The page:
Passenger Lists by Port City
Organized by Port of Call, the listings for Digitized Passenger Lists of the GG Archives typically include the date, vessel, route and class for voyages that originated from or called upon a port listed. Bolded port cities are those in which we have the most passenger lists.
Larger Passenger List Collections by Ports of Call
Antwerp is a city and municipality in Belgium and the capital of the Antwerp province of Flanders. Antwerp is located on the right (eastern) bank of the river Scheldt, which is linked to the North Sea by the Westerschelde estuary. The city has one of the largest seaports in Europe.
Belfast is the capital and largest city of Northern Ireland. Most of Belfast is in County Antrim, but parts of East and South Belfast are in County Down. It is on the flood plain of the River Lagan.
Boston is the capital and largest city of the U.S. state of Massachusetts, officially the Commonwealth of Massachusetts; Boston also serves as county seat of the state's Suffolk County. This page contains Passenger Lists of ships with a origination or destination of Boston with immigrants landing at the Boston Immigration Station or Customs House for processing.
Boulogne-sur-Mer is a city in northern France. Boulogne lies on the Côte d'Opale, a touristic coast on the English Channel, and is the most-visited location in its region after the Lille conurbation.
Bremerhaven is the seaport of the City Municipality of Bremen, a Hanseatic city in northwestern Germany. A commercial and industrial city with a major port on the River Weser, Bremen is part of the Bremen-Oldenburg metropolitan area.
Cherbourg-Octeville is a city and commune, situated on the Cotentin peninsula in the Manche department of Lower Normandy in north-western France. Cherbourg was the first stop of RMS Titanic after it left Southampton, England.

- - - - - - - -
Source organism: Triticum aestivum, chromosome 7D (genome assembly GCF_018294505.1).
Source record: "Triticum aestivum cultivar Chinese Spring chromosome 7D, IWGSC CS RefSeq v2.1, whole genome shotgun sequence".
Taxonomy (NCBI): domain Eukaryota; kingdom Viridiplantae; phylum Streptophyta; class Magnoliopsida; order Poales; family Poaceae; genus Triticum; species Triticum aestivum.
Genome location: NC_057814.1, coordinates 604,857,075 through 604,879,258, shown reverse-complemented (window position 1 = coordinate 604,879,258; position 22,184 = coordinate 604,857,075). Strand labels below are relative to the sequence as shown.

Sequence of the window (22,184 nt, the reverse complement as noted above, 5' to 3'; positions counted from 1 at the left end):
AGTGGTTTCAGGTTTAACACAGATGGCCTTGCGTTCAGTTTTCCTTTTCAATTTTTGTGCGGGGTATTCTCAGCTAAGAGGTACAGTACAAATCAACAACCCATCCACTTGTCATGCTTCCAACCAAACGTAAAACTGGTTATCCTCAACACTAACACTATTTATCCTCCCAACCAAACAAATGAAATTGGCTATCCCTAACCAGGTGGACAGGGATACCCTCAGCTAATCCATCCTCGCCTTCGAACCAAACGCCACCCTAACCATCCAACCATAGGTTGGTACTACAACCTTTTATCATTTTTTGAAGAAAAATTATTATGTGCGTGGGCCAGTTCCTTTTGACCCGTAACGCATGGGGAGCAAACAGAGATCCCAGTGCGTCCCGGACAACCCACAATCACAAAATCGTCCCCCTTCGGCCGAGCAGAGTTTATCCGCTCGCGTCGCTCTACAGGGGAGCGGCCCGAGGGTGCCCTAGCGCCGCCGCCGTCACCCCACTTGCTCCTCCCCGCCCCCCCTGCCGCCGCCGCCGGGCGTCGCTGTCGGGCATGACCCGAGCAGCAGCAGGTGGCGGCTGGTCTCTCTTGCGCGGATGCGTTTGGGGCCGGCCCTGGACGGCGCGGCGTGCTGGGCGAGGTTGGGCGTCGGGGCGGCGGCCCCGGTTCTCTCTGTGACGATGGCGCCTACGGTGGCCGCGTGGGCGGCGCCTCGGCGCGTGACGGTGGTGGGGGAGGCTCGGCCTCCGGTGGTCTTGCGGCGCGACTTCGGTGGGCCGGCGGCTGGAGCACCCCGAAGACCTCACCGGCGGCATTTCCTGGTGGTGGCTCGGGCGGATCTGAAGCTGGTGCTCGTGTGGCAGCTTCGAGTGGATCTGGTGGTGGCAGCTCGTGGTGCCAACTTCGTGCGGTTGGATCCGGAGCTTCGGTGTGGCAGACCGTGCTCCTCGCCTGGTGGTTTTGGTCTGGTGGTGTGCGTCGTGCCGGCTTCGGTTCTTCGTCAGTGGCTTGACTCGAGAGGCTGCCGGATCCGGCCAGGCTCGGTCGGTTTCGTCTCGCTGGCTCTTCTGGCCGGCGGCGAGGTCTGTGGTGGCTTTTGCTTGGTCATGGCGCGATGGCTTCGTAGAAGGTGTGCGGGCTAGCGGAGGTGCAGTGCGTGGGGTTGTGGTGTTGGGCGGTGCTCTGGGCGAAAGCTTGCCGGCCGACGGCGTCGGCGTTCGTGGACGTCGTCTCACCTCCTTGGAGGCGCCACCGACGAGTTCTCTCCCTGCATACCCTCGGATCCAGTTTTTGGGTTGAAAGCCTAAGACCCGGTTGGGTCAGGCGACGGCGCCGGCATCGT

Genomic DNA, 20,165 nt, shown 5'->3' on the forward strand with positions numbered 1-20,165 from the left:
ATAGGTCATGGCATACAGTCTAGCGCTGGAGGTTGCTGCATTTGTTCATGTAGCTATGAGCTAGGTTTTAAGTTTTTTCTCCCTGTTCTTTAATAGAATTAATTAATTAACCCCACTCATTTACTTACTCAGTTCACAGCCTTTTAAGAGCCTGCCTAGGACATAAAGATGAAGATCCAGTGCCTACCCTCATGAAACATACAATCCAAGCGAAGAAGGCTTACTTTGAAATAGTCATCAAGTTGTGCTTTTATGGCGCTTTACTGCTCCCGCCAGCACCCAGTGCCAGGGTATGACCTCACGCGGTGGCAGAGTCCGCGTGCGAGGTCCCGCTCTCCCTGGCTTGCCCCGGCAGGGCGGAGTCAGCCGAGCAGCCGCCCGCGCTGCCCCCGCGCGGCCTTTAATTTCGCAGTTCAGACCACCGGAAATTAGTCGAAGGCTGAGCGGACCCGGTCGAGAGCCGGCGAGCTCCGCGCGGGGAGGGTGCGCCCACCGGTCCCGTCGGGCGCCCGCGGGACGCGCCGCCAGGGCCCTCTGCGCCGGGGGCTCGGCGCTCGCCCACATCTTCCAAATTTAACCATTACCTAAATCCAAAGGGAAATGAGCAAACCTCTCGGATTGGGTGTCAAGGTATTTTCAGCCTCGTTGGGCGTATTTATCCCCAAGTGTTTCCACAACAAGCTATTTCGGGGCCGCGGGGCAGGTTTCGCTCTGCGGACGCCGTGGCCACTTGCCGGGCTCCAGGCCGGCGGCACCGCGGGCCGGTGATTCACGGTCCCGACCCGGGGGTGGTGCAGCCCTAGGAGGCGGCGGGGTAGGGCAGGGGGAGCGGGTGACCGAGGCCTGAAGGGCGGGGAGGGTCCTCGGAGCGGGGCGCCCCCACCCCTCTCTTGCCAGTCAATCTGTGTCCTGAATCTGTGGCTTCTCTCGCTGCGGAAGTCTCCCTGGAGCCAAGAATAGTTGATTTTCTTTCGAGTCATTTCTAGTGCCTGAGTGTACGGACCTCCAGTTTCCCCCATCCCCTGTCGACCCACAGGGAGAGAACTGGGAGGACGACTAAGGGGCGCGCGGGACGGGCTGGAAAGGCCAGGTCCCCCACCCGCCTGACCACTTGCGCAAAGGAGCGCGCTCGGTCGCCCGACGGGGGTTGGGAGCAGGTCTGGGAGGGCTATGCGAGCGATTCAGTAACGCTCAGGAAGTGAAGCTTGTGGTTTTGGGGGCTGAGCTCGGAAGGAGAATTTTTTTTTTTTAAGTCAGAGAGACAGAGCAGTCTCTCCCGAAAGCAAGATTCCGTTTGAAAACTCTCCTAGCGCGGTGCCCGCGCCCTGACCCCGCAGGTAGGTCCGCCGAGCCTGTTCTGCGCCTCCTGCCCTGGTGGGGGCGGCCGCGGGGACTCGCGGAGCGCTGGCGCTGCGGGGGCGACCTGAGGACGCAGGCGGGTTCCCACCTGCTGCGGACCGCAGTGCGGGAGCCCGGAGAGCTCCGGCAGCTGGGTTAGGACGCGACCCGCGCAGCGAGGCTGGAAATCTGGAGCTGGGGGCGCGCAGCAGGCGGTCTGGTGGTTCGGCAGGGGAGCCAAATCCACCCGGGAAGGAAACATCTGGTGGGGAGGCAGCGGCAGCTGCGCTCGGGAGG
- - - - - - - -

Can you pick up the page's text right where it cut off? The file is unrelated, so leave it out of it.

The Port of Cobh, known from 1850 until 1920 as Queenstown, is a popular tourist seaport town on the south coast of County Cork, Ireland. Cobh is on the south side of Great Island in Cork Harbour.
Genoa is the capital of Liguria and the sixth largest city in Italy. Genoa forms the southern corner of the Milan-Turin-Genoa industrial triangle of north-west Italy. In the late 19th century and the early 20th century, Genoa consolidated its role as a major seaport and an important steel and shipbuilding center.
Glasgow is the largest city in Scotland and the third largest in the United Kingdom. It is situated on the River Clyde in the country's West Central Lowlands. From the 18th century the city also grew as one of Great Britain's main hubs of transatlantic trade with North America and the West Indies.
Hamburg is a major transport hub in Northern Germany and is one of the most affluent cities in Europe. Hamburg became a city-state within the North German Confederation (1866–71), the German Empire (1871–1918) and during the period of the Weimar Republic (1919–33).
Le Havre is a city in the Seine-Maritime department of the Haute-Normandie region in France. It is situated in north-western France, on the right bank of the mouth of the river Seine on the English Channel. As a port city on an exposed marshy coast, Le Havre has long suffered from poor land links.
Liverpool is a city and metropolitan borough of Merseyside, England, United Kingdom along the eastern side of the Mersey Estuary. By the early 19th century, 40% of the world's trade passed through Liverpool's docks, contributing to Liverpool's rise as a major city. During the late 19th and early 20th centuries, Liverpool was drawing immigrants from across Europe.